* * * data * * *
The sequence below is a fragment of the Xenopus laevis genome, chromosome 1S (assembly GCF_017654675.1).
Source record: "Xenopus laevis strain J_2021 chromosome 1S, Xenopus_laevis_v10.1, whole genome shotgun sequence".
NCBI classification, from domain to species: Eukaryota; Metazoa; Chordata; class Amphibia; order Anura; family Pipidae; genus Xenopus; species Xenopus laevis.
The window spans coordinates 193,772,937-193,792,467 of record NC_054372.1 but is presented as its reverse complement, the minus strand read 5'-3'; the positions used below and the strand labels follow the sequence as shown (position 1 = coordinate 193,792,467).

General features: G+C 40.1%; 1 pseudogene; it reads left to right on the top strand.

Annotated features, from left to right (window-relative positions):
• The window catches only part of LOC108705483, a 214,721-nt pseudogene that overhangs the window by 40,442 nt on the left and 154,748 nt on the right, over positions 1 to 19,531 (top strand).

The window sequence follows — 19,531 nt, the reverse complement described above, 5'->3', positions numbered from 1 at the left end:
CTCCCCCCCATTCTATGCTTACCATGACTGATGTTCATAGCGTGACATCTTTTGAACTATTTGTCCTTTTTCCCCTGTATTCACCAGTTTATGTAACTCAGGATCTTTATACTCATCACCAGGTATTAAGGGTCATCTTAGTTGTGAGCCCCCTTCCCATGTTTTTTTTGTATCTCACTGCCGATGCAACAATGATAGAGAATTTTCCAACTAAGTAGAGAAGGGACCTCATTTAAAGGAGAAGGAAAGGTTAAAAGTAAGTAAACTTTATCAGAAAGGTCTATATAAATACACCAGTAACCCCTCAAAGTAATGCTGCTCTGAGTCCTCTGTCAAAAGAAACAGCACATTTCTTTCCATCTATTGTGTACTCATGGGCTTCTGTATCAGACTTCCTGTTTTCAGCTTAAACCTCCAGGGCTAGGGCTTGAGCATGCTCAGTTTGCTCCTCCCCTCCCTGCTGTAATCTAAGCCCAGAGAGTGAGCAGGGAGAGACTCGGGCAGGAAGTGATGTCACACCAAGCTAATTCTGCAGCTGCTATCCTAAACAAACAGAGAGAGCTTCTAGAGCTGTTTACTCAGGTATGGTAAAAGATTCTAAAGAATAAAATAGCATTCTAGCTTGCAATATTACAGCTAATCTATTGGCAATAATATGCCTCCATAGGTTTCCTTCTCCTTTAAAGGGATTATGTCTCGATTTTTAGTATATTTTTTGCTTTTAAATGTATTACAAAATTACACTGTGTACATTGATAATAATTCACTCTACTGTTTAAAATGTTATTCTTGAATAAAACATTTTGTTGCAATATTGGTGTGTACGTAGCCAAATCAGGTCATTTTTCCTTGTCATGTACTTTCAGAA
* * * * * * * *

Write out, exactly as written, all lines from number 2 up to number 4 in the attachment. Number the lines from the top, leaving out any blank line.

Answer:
Source record: "Xenopus laevis strain J_2021 chromosome 1S, Xenopus_laevis_v10.1, whole genome shotgun sequence".
NCBI classification, from domain to species: Eukaryota; Metazoa; Chordata; class Amphibia; order Anura; family Pipidae; genus Xenopus; species Xenopus laevis.
The window spans coordinates 193,772,937-193,792,467 of record NC_054372.1 but is presented as its reverse complement, the minus strand read 5'-3'; the positions used below and the strand labels follow the sequence as shown (position 1 = coordinate 193,792,467).